Does an UV finish catch you more fish, I honestly don’t know. When it comes to my ice fishing jigs for bluegill and crappie, I have so many I can’t in all truthfulness keep track of which is which. I have “people” who will swear that it makes a difference, not just for panfishing through the ice, but also on the big water for walleye.
I have been making jigs for this spring the last week or so, and got into the shop last night to put on my powder coat finishes. I decided to keep some jigs with regular coats, and then use my powder paint air brush to apply the UV clear coat on some others.
Some like Blue Ice, my “go to” color last fall on the Saginaw River, will not get the UV treatment. For this finish, I take freshly poured lead, when it is still shiny, and give it a Candy Blue back. Then I top it off with a clear coat, that I mixed Silver Holographic flake into. This gives it a more natural belly look than a base coat of Chrome will give you.
What I am going to apply the UV Clear to is some of my brighter jigs. The top pick is my take on the classic crankbait color, Pink Lemonade. In the bottom picture, I coated these jigs with a Pearl White finish, then topped them off with Bright Green and Blaze Orange. Orange and Green, classic walleye colors, and that Lemonade pattern gives me some chartreuse and pink to go with some others I already have painted up.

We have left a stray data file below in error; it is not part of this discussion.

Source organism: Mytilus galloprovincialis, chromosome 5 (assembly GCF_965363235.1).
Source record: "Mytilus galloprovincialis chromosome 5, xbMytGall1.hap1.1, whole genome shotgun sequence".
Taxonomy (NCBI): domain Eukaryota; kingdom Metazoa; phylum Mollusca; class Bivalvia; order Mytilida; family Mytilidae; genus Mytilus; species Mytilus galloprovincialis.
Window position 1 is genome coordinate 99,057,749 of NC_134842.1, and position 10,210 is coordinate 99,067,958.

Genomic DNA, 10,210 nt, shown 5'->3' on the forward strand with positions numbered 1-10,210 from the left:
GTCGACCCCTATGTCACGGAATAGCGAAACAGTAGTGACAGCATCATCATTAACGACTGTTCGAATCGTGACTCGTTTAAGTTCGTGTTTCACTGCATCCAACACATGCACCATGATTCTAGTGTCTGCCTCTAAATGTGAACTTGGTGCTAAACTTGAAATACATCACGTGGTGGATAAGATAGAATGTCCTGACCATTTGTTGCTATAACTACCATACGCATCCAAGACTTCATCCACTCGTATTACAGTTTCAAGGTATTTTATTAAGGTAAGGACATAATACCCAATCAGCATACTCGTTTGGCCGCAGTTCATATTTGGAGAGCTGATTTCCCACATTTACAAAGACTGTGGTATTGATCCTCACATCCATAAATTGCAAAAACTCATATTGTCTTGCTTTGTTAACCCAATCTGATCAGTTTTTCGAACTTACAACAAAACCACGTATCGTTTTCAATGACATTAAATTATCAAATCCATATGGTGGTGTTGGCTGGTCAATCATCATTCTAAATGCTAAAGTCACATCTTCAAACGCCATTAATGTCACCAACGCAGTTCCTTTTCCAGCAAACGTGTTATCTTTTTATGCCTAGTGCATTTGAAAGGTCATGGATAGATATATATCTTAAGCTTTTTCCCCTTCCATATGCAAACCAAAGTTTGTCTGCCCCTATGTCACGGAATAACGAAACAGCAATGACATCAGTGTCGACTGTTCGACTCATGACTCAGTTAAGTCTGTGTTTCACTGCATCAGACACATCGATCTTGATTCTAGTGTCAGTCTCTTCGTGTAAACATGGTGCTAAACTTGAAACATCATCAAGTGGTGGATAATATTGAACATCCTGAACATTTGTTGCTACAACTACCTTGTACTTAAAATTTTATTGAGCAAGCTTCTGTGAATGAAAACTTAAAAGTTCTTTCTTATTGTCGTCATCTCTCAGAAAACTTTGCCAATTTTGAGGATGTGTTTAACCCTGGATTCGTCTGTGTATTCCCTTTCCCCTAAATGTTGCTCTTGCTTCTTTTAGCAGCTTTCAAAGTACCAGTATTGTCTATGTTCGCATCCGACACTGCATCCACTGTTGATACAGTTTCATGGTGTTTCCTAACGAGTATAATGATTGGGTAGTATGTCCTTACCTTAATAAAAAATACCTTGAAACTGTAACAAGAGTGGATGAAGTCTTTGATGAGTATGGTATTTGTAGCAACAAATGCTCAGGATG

Won’t be long now and these will be put to the test on Lake Erie, the Detroit and Saginaw Rivers. Hopefully then will be able to share whether or not the UV clear coat can be a difference maker, or just another trend in walleye fishing.
Note: All my powder paint supplies come from TJ’s Tackle. Sure you can get powder paint just about anywhere, but honestly in my opinion, this is your one stop place to shop. From starting out to making it a production line, the website has everything. Since I am painting some larger jigs (up to 1 oz), I went with the 3″ fluid bed and cups. It’s a little easier when you have room to horizontally dip your jig for that “back” coat to give more of a fish appearance like I did with the Blue Ice pattern.